“He knows just about every nook and cranny in this city,” Zimmerman said. “He understands the lay of the land, but also how other residents think.”

His big goals on the council were to make sure departments received any equipment they needed in public works and parks and recreation. But his proudest accomplishments he said were the take-home cars program and the new virtual training simulator for the police department. He said they were needed and he’s happy to go out with getting those paid for.

“He wants our folks to have the best,” VanValey said. “He’s never wavered.”

Persson also is always ready to reach out to VanValey for a crime or nuisance to see if it can be handled for the community, as well as checking on the welfare of the police department.

Persson also is always ready to reach out to VanValey for a crime or nuisance to see if it can be handled for the community, as well as checking on the welfare of the police department.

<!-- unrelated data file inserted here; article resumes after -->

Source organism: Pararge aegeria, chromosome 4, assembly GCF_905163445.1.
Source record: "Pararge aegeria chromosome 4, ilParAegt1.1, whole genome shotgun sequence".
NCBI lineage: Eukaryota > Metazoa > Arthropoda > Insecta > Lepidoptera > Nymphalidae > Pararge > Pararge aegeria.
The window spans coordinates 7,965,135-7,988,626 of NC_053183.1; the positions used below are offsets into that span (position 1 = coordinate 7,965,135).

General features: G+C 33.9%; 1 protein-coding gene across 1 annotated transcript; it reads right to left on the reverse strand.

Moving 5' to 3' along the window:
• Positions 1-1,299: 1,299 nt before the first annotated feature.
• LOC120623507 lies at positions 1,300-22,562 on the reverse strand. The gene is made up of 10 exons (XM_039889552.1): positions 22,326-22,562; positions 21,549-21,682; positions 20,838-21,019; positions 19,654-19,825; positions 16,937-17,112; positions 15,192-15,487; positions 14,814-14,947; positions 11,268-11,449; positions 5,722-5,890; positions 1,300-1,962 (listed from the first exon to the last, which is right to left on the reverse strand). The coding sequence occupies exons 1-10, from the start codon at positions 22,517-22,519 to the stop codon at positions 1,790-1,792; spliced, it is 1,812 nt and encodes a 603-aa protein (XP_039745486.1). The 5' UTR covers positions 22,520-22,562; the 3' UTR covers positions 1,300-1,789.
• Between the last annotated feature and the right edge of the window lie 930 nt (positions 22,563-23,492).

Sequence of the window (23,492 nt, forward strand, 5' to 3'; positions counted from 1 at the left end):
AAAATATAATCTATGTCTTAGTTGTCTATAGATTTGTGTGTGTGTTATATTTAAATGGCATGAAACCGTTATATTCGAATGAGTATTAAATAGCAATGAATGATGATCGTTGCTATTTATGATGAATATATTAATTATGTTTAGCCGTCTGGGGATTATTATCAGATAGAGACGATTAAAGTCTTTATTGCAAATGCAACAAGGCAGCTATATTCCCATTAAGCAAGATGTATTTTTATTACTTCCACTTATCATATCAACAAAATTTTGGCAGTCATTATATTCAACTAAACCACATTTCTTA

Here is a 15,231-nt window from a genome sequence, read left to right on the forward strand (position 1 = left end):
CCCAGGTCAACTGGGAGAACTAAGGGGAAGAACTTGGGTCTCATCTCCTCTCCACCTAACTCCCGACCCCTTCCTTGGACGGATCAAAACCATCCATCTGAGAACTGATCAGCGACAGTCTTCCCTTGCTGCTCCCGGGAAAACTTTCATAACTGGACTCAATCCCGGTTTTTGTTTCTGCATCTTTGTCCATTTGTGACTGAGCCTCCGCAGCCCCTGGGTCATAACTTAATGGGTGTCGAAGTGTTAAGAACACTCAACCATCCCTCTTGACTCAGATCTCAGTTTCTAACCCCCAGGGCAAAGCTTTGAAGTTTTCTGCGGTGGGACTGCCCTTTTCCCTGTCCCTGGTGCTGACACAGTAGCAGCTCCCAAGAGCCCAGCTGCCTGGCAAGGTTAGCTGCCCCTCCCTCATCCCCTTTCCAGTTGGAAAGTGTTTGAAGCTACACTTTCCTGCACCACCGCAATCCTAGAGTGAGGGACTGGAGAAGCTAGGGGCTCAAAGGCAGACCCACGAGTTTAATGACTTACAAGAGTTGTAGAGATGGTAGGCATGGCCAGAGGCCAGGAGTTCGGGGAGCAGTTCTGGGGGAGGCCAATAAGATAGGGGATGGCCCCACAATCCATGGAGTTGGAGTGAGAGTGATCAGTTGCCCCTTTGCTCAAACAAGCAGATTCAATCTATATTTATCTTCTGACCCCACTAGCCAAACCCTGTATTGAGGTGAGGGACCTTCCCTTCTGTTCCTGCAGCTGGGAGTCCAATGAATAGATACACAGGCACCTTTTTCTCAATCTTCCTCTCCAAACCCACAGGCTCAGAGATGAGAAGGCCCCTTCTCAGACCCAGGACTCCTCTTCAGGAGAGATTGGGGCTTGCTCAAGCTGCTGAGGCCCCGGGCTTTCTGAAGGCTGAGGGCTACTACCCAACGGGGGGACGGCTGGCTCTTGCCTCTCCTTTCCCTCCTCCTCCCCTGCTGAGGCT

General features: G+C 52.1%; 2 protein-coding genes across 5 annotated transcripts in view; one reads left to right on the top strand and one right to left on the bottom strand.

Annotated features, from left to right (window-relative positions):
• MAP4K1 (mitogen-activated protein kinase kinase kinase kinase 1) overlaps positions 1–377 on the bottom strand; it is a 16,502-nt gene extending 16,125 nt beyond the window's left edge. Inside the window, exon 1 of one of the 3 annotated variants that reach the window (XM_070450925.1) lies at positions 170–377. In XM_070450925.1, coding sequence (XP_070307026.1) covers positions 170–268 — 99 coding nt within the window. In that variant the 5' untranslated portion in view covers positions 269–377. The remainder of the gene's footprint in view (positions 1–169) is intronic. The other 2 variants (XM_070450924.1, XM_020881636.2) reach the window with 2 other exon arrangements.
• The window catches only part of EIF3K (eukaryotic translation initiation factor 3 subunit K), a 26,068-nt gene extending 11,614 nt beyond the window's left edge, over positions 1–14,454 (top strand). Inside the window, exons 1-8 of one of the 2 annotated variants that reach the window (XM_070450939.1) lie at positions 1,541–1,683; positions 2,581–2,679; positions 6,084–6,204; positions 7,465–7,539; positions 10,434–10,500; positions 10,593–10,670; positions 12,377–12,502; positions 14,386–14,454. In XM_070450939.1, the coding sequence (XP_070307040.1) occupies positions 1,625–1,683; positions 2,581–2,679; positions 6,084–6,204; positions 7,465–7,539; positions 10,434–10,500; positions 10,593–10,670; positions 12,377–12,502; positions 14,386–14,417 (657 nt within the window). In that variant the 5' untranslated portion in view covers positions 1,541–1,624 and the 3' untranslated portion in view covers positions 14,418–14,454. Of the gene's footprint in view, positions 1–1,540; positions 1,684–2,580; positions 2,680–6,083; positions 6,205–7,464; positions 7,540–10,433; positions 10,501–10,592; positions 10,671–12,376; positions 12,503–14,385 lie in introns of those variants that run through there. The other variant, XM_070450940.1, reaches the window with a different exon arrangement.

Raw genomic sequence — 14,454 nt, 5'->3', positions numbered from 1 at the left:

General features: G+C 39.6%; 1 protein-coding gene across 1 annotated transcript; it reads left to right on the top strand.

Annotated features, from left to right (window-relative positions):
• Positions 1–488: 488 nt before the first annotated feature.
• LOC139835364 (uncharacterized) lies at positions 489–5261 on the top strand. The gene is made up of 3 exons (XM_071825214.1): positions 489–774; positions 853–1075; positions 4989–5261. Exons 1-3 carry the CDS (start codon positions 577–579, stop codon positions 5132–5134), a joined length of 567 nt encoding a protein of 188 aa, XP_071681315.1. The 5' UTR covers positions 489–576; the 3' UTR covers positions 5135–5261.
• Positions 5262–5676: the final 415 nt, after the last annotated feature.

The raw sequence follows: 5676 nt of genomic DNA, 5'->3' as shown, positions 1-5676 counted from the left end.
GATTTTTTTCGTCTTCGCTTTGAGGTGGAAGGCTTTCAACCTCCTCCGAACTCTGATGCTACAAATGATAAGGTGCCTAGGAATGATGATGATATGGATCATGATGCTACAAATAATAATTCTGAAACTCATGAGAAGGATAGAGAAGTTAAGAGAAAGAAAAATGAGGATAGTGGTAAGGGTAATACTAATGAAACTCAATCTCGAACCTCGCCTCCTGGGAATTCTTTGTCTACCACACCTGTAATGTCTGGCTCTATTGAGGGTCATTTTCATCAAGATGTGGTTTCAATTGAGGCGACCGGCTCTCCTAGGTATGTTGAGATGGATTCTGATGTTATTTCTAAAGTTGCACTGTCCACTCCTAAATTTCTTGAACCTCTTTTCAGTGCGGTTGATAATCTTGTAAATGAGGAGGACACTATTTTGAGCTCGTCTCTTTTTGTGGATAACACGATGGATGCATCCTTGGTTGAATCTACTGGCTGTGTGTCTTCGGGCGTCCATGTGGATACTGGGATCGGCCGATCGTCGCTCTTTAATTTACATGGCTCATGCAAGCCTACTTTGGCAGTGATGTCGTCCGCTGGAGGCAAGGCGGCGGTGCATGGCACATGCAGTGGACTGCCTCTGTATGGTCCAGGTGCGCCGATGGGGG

Persson hopes the council will continue to think of what’s best for residents and not carry personal agendas like other city councils. Corman and other councilmembers said Persson always let go of disagreements after the votes were cast.

“I never saw a guy that had an ego or personal agenda,” Pérez said. “In my hardest times on council over the last six years, he was always there for me no matter what. I will always look up to him.”

As Persson rides off into the sunset (AKA his home on Renton Hill with wife Vicky) he hopes the council stays a team with the next mayor.

“We’ve had our growing pains over the years, but we handled them well. I’m extremely excited for our new mayor and new council. I think they will continue to work as a team and take the city the next step forward,” Persson said.

Corman said it will be hard to replace Persson’s special role in community volunteering. Persson is trying to pass off some of the events he spearheads as he hopes to do some traveling with Vicky Persson, but for now, he remains involved.

“Things will change. It’s been a long ride, but a good ride, and it feels like 20 years instead of 53. The most important thing I’d like to tell anybody is, I love this city and the people in it,” Persson said.

Persson’s retirement video is at rentonwa.gov.